The New York Times, which last month featured a front-page article faulting the Bloomberg administration for its supposed lack of racial diversity while ignoring its own largely white editorial leadership, today unleashes a front-page article faulting the Bloomberg administration for supposedly doling out unpaid summer internships to the relatives of the rich and powerful while ignoring the New York Times Company's own internships, which pay about $900 a week. Do they really expect us to believe that no one with any connections to important Times advertisers or editors or publishers or shareholders or sources landed any of these internships, or, for that matter, jobs on the paper?
If the Times wants to go after the city program, it would have a stronger case if it could show that the unpaid interns somehow screwed up some government function. The Times does acknowledge that "The children of at least two employees of The Times have also had internships during the Bloomberg years," though it doesn't name the Times employees, describe how their children got the jobs, or attempt to interview the former interns. Lloyd Blankfein's son Alexander doesn't get that kid-glove treatment; you have to be a Times employee to get it. Instead, Alexander Blankfein's six-week city internship from 2003 is front page news in the New York Times in 2010.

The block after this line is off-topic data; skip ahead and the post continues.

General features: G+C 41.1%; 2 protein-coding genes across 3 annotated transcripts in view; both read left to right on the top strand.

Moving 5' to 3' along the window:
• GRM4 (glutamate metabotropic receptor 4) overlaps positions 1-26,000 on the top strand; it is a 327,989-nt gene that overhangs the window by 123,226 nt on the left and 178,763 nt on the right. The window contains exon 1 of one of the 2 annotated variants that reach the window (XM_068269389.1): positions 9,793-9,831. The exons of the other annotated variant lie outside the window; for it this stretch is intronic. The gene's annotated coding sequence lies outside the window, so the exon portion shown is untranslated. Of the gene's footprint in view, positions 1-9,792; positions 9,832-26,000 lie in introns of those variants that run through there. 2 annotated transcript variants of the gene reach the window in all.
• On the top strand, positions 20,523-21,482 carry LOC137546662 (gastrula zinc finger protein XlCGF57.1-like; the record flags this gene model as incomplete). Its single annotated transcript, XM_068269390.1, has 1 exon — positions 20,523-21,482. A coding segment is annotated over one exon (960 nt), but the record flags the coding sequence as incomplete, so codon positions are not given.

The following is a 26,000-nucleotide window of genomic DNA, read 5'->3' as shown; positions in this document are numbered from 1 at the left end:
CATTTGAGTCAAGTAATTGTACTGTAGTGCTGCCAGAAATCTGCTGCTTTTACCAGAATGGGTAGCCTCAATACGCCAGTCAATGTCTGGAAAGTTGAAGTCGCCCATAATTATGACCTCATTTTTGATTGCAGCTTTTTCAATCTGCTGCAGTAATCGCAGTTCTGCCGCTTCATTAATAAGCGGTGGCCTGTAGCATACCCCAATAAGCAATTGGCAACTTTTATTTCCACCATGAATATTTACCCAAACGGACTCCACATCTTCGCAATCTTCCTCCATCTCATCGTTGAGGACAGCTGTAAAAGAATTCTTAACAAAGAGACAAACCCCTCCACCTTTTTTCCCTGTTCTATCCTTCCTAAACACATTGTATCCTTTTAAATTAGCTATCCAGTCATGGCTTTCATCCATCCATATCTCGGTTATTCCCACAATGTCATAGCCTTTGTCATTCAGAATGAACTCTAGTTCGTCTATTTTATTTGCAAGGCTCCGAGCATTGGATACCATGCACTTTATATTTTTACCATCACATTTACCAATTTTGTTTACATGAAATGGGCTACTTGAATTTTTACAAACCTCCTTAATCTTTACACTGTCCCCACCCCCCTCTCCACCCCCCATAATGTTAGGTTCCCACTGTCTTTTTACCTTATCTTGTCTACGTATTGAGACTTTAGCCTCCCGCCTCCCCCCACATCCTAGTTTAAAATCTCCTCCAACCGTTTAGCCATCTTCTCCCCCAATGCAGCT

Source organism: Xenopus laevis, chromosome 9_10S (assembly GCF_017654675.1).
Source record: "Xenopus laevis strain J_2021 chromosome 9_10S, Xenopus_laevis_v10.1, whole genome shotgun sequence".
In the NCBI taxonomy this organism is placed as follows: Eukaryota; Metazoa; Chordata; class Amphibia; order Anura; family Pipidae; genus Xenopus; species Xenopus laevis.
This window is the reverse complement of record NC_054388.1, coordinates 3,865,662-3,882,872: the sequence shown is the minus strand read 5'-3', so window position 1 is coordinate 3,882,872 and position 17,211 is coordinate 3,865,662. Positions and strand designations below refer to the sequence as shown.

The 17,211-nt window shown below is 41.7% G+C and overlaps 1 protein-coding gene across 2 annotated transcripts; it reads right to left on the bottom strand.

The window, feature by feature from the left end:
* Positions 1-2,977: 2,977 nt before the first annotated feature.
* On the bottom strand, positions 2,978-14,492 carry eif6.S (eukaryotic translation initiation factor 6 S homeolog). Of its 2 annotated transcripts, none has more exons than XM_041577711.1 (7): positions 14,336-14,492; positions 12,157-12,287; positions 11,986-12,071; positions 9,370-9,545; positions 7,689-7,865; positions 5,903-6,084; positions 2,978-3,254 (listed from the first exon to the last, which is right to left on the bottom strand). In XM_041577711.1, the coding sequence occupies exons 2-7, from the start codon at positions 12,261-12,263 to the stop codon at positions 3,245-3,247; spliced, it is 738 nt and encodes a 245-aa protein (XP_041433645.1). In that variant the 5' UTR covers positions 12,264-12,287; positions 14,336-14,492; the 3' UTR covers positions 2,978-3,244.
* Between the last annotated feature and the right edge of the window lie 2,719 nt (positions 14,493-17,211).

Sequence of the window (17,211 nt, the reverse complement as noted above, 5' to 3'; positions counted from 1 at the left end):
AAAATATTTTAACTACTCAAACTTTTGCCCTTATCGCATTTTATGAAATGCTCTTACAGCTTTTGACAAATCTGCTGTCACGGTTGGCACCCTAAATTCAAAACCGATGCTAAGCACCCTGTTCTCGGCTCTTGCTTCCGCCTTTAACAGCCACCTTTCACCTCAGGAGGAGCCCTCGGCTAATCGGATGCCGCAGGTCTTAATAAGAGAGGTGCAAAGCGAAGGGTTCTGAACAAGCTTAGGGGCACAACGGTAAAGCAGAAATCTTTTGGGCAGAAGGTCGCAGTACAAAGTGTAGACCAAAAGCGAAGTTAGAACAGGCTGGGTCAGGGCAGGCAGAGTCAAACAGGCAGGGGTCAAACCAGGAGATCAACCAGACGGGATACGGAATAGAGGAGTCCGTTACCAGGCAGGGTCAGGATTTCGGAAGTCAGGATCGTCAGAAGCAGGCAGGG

We're all for progress and promotion based on merit rather than connections and on what you know rather than who you know, but for a newspaper run by Arthur Ochs Sulzberger Jr. to be going after Alexander Blankfein for a six-week unpaid city internship seems a bit much. It's not as if young Blankfein, say, parlayed his family connections into an executive job that paid him $6 million a year at a company whose share price has declined from $50 to $9 over the past eight years while the dividend has been suspended.